Syrian jets hammered a rebel town on Friday on the second day of an assault in which the regime is accused of using cluster bombs, as peace envoy Lakhdar Brahimi landed in Damascus to press for a truce.
Brahimi is bidding to secure a ceasefire during a four-day Muslim holiday from October 26, hoping it will bring a longer cessation in the 19-month conflict that has already killed more than 34,000 people.
"We will have discussions here with the government, the political parties and civil society about the situation in Syria," Brahimi told journalists at Damascus airport.
"We will talk about the need to reduce the current violence and about whether it is possible to stop for the occasion of Eid al-Adha," he said about next week's Muslim holiday.
Violence has persisted, however, with rebels and loyalists of President Bashar al-Assad locked in battle for the northwestern town of Maaret al-Numan on the Damascus-Aleppo highway linking Syria's two biggest cities.
Assad's forces, who hold air supremacy, again battered the town a day after strikes on a residential area killed dozens, nearly half of them children, rescuers told an AFP reporter at the scene.
The military wants to regain control of the highway to resupply units under fire in Aleppo for the past three months, and assist 250 troops besieged in their Wadi Deif base.
Fighter jets overflew at high altitude before nosediving and striking targets on the town's outskirts, as helicopter gunships buzzed the area, the correspondent said.
The Syrian Observatory for Human Rights said the aircraft concentrated their firepower on rebel camps near Wadi Deif, also a major storage facility for armour and fuel.
Rebels showed AFP debris from cluster bombs which they accused the air force of dropping on residential areas, as well as dozens of other bomblets that failed to explode on impact.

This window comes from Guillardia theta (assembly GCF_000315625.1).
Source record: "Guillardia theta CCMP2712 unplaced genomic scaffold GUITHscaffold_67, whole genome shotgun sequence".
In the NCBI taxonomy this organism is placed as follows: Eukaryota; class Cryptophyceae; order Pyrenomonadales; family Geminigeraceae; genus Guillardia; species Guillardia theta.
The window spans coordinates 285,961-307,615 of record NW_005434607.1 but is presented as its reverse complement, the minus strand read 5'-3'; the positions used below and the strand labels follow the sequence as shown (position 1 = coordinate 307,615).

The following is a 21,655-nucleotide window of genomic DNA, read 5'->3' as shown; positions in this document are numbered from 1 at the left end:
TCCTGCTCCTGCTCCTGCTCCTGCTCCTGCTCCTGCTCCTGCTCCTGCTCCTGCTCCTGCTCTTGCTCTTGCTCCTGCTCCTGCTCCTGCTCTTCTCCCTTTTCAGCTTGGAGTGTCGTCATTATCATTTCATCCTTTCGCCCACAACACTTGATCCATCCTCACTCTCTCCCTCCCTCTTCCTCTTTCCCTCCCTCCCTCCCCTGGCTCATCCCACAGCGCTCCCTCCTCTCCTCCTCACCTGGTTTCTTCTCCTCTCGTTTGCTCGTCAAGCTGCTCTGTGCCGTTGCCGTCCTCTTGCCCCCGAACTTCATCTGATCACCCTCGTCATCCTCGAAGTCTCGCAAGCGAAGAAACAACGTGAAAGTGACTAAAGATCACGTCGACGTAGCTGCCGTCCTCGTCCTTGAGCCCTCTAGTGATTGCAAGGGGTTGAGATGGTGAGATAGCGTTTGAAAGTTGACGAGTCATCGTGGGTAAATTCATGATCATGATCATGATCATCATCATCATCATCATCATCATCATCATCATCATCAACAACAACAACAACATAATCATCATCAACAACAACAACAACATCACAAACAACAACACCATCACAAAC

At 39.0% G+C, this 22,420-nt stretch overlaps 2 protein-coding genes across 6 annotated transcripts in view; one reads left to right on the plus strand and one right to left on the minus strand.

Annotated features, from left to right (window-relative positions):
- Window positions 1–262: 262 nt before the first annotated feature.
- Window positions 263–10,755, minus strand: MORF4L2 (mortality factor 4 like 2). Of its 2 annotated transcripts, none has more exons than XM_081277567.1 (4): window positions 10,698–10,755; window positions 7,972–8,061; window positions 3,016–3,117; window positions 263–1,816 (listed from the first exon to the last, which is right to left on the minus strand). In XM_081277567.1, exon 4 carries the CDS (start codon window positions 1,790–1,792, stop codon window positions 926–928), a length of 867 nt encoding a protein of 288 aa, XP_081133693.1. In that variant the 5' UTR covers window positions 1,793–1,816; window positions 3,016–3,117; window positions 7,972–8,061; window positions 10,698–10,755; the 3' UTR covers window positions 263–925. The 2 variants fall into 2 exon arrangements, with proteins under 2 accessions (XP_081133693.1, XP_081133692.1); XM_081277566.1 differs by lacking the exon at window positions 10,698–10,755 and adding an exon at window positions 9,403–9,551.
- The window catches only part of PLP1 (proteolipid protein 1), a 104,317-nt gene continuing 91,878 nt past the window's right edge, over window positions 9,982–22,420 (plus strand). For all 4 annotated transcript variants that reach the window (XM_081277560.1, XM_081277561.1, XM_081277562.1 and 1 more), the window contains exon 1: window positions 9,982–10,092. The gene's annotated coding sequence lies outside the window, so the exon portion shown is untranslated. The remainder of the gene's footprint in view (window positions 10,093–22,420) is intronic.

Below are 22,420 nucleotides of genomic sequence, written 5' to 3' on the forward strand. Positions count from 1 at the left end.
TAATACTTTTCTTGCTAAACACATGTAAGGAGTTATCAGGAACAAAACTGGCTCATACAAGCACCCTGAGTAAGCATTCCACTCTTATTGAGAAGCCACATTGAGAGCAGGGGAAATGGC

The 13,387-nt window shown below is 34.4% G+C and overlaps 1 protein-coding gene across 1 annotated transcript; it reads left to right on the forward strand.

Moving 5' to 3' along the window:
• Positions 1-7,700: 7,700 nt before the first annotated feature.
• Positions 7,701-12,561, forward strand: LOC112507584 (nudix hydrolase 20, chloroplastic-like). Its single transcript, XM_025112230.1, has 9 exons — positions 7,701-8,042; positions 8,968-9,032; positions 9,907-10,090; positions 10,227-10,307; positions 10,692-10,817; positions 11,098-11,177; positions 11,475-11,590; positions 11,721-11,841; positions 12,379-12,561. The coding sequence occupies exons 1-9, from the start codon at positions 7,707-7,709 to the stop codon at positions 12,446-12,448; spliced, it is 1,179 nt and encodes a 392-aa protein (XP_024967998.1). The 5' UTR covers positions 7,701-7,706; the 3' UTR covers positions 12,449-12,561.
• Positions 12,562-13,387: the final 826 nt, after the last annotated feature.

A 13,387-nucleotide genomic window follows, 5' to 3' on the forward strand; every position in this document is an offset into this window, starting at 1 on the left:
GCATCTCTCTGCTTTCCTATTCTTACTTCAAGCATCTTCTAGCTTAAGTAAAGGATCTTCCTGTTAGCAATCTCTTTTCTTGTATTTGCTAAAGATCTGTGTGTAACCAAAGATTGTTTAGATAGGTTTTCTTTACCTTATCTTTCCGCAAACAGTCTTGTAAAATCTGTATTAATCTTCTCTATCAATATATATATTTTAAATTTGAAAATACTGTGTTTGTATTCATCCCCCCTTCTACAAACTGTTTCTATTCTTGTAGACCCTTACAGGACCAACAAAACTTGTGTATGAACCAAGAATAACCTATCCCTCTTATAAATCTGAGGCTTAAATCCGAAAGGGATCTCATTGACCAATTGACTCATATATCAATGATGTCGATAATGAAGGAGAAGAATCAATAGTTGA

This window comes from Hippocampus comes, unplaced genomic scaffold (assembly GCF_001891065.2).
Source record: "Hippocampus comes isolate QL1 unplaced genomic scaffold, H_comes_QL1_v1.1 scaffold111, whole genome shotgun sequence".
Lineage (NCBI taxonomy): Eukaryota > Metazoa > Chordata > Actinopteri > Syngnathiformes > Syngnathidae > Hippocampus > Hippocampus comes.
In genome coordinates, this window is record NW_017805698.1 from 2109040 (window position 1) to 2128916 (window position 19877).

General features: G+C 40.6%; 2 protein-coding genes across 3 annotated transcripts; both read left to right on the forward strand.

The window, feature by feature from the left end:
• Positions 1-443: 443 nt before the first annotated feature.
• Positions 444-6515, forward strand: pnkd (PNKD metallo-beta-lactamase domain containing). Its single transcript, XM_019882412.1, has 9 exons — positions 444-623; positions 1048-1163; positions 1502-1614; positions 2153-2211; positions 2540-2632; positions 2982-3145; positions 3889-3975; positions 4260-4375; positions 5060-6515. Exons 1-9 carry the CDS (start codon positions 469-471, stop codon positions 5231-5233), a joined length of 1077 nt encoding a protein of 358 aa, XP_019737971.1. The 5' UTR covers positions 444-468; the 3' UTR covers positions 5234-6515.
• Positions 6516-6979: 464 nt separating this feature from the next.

Human Rights Watch has accused Syria of using cluster bombs, a charge denied by the military which insists it does not possess them.
On Friday, the army opened fire and launched tear gas bombs against anti-regime protesters in the central city of Hama, said the Britain-based Syrian Observatory.
Following the weekly Muslim prayers, hundreds of demonstration took to the streets in several towns and cities.
"United States, your malice has not had enough of our blood," was the protesters' rallying cry this week, according to the Syrian Revolution 2011 Facebook page.
Syrian activists have long condemned the international community for its failure to take action against Assad's regime.
In the Maaret al-Numan area, the rebels said on Thursday they had launched a "final assault" on the nearby army base of Wadi Deif, which is reportedly surrounded by about 2,500 insurgents.
They responded to the air strikes by opening fire from heavy machineguns mounted on pickup trucks. "It doesn't matter if we die. We must shoot down these planes," one said.
Fighter jets targeting residential areas of Maaret al-Numan on Thursday killed at least 49 people, among them 23 children, rescuers said.
The strikes destroyed two housing complexes and a mosque, where many women and children had taken refuge, with bodies still trapped under the rubble of the mosque, medics and rescuers said.
Among those killed was a nine-month-old baby.
Brahimi was received at Damascus airport by Syria's deputy foreign minister, Faisal Muqdad, and was scheduled to meet Foreign Minister Walid Muallem on Saturday. He is expected to hold talks with Assad at a later date.
Damascus says it is ready to discuss the ceasefire proposal with Brahimi. The opposition says it would welcome any truce but insists the regime must first halt its daily bombardments.
In the latest cross-border incident, Turkish artillery struck back at Syria on Friday after two Syrian shells landed on the country's territory, Turkey's state-run television TRT reported.
The television network said the shells fell into an empty field in Hatay province near the Syrian border. There was no report of casualties.
Turkey has been retaliating systematically on each occasion that its border with Syria has been breached by mortar bombs or shells since Syrian fire killed five Turks on October 3.
The Syrian conflict began in March 2011 with pro-reform protests but turned into a civil war pitting mainly Sunni Muslim rebels against Assad's regime dominated by his minority Alawite sect, an offshoot of Shiite Islam.